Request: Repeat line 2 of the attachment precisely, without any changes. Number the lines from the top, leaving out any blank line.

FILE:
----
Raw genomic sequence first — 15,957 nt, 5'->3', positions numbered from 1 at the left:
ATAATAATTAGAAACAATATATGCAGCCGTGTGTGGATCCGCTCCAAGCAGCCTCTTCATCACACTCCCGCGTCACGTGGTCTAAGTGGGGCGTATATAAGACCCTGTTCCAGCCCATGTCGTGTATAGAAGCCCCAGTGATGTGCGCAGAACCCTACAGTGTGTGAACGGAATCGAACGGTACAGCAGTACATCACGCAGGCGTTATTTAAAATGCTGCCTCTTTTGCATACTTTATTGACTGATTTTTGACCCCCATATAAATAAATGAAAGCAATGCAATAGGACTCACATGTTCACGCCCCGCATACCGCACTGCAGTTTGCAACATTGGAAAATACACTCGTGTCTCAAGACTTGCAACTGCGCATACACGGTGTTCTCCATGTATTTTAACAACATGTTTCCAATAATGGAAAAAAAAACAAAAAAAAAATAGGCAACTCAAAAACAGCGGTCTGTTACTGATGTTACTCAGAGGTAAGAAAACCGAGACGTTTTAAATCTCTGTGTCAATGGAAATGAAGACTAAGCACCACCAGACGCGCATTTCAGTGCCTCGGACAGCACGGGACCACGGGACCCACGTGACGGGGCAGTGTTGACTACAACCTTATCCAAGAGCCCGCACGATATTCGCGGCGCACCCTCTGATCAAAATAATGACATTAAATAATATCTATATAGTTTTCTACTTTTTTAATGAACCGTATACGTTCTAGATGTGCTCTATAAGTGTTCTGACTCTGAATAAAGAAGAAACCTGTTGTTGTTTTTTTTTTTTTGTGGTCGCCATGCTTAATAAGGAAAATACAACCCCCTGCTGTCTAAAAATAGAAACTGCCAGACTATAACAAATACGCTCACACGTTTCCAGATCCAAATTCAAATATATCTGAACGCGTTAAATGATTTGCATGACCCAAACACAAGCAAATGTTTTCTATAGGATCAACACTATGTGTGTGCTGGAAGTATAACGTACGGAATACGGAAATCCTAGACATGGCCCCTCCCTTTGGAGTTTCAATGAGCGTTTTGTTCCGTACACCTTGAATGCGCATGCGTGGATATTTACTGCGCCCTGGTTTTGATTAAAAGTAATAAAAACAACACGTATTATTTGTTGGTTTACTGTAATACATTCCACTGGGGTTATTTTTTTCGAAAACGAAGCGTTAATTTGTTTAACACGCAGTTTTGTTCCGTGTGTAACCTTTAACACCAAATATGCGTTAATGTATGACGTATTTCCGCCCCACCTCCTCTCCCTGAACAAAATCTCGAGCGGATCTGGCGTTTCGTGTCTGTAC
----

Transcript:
ATAATAATTAGAAACAATATATGCAGCCGTGTGTGGATCCGCTCCAAGCAGCCTCTTCATCACACTCCCGCGTCACGTGGTCTAAGTGGGGCGTATATAAGACCCTGTTCCAGCCCATGTCGTGTATAGAAGCCCCAGTGATGTGCGCAGAACCCTACAGTGTGTGAACGGAATCGAACGGTACAGCAGTACATCACGCAGGCGTTATTTAAAATGCTGCCTCTTTTGCATACTTTATTGACTGATTTTTGACCCCCATATAAATAAATGAAAGCAATGCAATAGGACTCACATGTTCACGCCCCGCATACCGCACTGCAGTTTGCAACATTGGAAAATACACTCGTGTCTCAAGACTTGCAACTGCGCATACACGGTGTTCTCCATGTATTTTAACAACATGTTTCCAATAATGGAAAAAAAAACAAAAAAAAAATAGGCAACTCAAAAACAGCGGTCTGTTACTGATGTTACTCAGAGGTAAGAAAACCGAGACGTTTTAAATCTCTGTGTCAATGGAAATGAAGACTAAGCACCACCAGACGCGCATTTCAGTGCCTCGGACAGCACGGGACCACGGGACCCACGTGACGGGGCAGTGTTGACTACAACCTTATCCAAGAGCCCGCACGATATTCGCGGCGCACCCTCTGATCAAAATAATGACATTAAATAATATCTATATAGTTTTCTACTTTTTTAATGAACCGTATACGTTCTAGATGTGCTCTATAAGTGTTCTGACTCTGAATAAAGAAGAAACCTGTTGTTGTTTTTTTTTTTTTGTGGTCGCCATGCTTAATAAGGAAAATACAACCCCCTGCTGTCTAAAAATAGAAACTGCCAGACTATAACAAATACGCTCACACGTTTCCAGATCCAAATTCAAATATATCTGAACGCGTTAAATGATTTGCATGACCCAAACACAAGCAAATGTTTTCTATAGGATCAACACTATGTGTGTGCTGGAAGTATAACGTACGGAATACGGAAATCCTAGACATGGCCCCTCCCTTTGGAGTTTCAATGAGCGTTTTGTTCCGTACACCTTGAATGCGCATGCGTGGATATTTACTGCGCCCTGGTTTTGATTAAAAGTAATAAAAACAACACGTATTATTTGTTGGTTTACTGTAATACATTCCACTGGGGTTATTTTTTTCGAAAACGAAGCGTTAATTTGTTTAACACGCAGTTTTGTTCCGTGTGTAACCTTTAACACCAAATATGCGTTAATGTATGACGTATTTCCGCCCCACCTCCTCTCCCTGAACAAAATCTCGAGCGGATCTGGCGTTTCGTGTCTGTAC